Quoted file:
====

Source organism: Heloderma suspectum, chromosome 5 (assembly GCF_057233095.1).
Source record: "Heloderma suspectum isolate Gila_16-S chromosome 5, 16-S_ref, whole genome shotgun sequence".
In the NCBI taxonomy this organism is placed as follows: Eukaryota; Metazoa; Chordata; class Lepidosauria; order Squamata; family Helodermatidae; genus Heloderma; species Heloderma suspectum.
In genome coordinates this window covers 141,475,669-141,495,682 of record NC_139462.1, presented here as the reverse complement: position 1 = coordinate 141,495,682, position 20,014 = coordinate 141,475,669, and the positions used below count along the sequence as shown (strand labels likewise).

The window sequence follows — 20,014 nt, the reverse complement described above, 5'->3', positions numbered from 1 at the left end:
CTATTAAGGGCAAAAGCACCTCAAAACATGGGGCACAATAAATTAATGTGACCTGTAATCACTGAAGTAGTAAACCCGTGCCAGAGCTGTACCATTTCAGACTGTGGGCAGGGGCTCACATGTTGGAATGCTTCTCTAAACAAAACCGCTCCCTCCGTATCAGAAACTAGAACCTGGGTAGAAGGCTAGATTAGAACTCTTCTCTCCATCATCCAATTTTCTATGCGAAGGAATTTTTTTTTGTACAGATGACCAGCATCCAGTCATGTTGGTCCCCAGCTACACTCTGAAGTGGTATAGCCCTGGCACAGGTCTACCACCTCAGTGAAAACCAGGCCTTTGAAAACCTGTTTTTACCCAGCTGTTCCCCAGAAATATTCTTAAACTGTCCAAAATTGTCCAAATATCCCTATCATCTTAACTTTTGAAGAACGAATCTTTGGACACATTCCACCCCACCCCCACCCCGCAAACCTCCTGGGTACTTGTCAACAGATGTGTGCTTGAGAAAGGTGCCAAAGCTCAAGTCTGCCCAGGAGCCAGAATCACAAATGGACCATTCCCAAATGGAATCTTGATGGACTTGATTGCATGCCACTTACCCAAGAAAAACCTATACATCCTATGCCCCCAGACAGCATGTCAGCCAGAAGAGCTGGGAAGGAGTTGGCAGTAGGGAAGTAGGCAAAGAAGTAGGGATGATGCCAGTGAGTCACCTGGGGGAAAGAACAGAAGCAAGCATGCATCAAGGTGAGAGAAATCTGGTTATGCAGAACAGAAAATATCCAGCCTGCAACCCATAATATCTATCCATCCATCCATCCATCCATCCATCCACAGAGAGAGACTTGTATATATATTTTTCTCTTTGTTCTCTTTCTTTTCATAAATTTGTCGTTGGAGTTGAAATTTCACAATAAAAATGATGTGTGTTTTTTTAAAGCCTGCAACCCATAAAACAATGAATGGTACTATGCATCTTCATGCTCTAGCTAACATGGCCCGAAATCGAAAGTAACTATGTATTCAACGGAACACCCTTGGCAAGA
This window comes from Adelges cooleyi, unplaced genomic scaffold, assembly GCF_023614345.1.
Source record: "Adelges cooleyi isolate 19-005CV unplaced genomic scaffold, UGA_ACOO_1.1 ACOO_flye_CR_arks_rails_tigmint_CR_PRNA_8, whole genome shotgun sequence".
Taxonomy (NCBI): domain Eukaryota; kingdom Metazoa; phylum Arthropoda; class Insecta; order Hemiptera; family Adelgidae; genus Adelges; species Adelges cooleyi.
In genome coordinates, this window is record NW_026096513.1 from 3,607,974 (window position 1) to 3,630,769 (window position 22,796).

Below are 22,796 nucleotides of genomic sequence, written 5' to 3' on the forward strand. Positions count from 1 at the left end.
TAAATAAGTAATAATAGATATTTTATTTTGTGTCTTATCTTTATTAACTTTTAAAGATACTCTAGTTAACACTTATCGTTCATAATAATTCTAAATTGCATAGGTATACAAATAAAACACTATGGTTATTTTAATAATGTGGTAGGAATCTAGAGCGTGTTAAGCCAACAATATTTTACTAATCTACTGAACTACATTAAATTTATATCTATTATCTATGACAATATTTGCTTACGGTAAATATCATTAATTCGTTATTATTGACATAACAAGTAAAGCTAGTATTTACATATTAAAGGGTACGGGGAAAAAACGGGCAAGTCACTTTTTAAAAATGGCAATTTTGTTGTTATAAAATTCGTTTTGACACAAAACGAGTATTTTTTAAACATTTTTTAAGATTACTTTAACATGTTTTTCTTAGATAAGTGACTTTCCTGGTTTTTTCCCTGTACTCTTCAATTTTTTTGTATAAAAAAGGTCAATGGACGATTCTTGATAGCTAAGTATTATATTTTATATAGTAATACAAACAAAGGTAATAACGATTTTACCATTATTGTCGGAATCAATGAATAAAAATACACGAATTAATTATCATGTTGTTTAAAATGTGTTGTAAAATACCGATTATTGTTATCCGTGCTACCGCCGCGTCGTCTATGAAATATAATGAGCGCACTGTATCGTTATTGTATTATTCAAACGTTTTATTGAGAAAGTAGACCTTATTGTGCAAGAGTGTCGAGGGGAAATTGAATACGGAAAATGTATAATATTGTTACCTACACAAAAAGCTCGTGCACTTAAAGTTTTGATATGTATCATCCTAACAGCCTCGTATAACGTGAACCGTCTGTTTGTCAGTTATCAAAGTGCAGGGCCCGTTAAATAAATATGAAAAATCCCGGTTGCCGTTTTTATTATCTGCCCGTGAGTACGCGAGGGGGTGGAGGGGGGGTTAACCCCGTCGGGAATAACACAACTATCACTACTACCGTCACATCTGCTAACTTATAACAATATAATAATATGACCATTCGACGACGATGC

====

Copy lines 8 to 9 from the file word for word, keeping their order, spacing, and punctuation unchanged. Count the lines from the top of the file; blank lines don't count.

Source record: "Adelges cooleyi isolate 19-005CV unplaced genomic scaffold, UGA_ACOO_1.1 ACOO_flye_CR_arks_rails_tigmint_CR_PRNA_8, whole genome shotgun sequence".
Taxonomy (NCBI): domain Eukaryota; kingdom Metazoa; phylum Arthropoda; class Insecta; order Hemiptera; family Adelgidae; genus Adelges; species Adelges cooleyi.